The job of a journalist is to convey the facts. But when the facts conflict with an individual's preexisting beliefs, they often tend to get pushed aside. That's where the research of Nyhan and Reifler comes into play. In their 2011 study "Opening the Political Mind," Nyhan and Reifler conduct a series of experiments to determine whether the process of "self-affirmation" as well as graphical representations can help better break down the user's inherent biases so as to communicate the facts at hand regarding politically sensitive issues.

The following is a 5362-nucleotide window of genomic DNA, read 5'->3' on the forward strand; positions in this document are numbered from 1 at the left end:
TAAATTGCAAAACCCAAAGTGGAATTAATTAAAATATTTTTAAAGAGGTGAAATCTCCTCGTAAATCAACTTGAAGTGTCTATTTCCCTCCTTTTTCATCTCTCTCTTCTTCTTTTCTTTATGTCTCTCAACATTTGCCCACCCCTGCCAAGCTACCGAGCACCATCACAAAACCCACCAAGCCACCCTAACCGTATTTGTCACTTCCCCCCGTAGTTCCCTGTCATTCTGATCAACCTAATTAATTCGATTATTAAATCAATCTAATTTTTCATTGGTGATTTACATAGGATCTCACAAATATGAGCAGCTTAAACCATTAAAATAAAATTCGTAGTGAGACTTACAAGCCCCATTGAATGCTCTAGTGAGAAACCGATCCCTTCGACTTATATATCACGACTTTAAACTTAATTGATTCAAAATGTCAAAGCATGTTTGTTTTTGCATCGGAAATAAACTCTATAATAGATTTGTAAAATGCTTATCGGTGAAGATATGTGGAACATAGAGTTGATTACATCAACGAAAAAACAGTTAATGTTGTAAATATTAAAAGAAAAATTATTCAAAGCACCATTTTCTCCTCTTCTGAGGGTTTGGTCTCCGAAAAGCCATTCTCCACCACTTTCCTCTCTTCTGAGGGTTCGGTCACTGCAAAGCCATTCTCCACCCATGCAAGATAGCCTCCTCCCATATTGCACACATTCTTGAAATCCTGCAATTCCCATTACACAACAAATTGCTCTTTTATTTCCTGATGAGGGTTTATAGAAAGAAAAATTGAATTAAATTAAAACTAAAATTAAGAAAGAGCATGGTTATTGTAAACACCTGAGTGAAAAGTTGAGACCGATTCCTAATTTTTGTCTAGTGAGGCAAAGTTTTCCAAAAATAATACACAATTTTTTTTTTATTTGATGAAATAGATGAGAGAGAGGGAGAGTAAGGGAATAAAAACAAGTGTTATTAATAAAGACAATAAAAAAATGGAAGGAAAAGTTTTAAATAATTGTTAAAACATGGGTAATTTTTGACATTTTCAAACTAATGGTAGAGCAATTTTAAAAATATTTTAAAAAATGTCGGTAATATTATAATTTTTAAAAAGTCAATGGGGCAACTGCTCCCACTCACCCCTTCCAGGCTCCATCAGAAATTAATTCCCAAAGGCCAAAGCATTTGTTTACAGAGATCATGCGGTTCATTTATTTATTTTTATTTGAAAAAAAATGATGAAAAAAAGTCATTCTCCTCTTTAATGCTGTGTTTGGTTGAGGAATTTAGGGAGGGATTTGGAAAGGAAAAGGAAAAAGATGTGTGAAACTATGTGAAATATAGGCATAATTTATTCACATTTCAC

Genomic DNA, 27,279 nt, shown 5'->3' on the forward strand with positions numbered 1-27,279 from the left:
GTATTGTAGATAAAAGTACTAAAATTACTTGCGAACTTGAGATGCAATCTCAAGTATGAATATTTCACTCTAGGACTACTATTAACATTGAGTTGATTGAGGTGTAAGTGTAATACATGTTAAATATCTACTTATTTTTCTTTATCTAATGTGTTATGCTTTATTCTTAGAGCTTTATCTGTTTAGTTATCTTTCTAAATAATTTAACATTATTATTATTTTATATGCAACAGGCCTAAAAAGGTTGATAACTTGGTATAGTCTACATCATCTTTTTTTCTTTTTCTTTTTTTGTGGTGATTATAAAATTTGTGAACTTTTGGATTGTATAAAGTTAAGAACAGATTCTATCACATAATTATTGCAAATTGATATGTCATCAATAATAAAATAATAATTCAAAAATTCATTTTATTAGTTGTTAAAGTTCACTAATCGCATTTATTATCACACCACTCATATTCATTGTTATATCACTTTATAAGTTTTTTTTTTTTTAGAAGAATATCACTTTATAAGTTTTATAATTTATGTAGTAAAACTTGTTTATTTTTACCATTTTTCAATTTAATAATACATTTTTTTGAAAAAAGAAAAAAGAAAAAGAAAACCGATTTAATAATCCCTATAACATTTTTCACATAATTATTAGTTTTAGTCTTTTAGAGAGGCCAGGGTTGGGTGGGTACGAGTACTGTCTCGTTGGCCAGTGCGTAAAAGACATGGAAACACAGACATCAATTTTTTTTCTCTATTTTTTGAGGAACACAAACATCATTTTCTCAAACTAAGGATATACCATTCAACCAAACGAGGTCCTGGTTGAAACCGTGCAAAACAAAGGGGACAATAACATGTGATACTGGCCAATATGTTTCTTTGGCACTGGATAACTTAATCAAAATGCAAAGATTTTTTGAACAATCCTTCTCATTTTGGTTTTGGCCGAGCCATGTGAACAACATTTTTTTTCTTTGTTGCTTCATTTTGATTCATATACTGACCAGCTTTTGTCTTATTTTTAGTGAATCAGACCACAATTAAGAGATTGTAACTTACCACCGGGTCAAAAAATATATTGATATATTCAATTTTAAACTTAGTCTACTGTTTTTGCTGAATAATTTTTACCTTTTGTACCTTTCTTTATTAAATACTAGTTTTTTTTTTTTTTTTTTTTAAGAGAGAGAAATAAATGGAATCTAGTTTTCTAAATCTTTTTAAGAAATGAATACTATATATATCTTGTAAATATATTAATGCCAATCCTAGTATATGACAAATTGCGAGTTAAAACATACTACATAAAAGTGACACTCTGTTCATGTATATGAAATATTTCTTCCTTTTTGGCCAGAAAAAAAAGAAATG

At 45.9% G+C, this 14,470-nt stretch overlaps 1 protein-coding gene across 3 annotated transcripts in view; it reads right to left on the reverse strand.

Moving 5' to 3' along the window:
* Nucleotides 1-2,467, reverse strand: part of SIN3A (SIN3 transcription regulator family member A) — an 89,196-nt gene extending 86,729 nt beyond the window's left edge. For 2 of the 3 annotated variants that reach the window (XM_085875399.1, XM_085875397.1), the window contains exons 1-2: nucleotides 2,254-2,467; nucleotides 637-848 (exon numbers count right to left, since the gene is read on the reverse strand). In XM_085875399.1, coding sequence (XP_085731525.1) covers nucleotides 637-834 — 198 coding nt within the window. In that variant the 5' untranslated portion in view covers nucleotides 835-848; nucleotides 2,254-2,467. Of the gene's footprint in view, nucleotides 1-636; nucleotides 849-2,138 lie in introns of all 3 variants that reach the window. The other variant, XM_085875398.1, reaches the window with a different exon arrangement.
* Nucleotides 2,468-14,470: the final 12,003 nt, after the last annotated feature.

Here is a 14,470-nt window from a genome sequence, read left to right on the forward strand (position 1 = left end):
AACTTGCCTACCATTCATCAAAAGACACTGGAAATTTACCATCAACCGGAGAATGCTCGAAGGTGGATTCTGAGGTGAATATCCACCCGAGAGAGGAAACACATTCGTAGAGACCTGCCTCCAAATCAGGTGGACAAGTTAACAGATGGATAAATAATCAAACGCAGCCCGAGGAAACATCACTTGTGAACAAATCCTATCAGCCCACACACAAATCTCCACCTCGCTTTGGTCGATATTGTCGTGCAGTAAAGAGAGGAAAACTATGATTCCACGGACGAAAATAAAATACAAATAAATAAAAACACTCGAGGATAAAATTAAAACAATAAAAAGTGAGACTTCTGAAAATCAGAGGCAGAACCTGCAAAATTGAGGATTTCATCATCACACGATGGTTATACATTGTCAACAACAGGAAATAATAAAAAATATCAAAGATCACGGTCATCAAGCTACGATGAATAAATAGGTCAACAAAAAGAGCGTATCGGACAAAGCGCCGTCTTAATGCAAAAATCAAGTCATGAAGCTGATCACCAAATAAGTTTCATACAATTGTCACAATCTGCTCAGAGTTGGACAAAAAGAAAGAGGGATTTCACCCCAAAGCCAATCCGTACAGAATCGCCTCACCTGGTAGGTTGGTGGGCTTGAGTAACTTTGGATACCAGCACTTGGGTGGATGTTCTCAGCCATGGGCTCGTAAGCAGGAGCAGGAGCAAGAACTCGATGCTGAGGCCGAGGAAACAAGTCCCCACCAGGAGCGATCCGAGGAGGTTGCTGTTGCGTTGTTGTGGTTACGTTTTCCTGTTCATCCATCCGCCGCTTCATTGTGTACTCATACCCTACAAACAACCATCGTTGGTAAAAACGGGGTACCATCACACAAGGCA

The study is particularly relevant as it applies to data journalism. First, the connection between self-affirmation and a more ready willingness to accept uncomfortable facts shows that emotion can often be an effective tool in helping to communicate data. As such, it reminds us that our job as data journalists is not only to convey the facts, but to deliver them in an intuitive, visually-pleasing package that will warm the user emotionally and subconsciously to being more accepting of the data itself. Second, and perhaps most importantly, the study demonstrates the powerful effects that graphical representations can have over text alone. Texts often have subtexts, at least in the perception of the audience, while an accurate graphical representation tends to come across as a more objective and authoritarian source of information. That's not to say that graphics can't skew the facts in many of the same ways as text can – indeed, an out-of-scale, poorly-designed chart can often be as unconsciously deceiving as a "he said, she said" news story – but rather that users tend to be more convinced by 'seeing' the data than by reading it alone.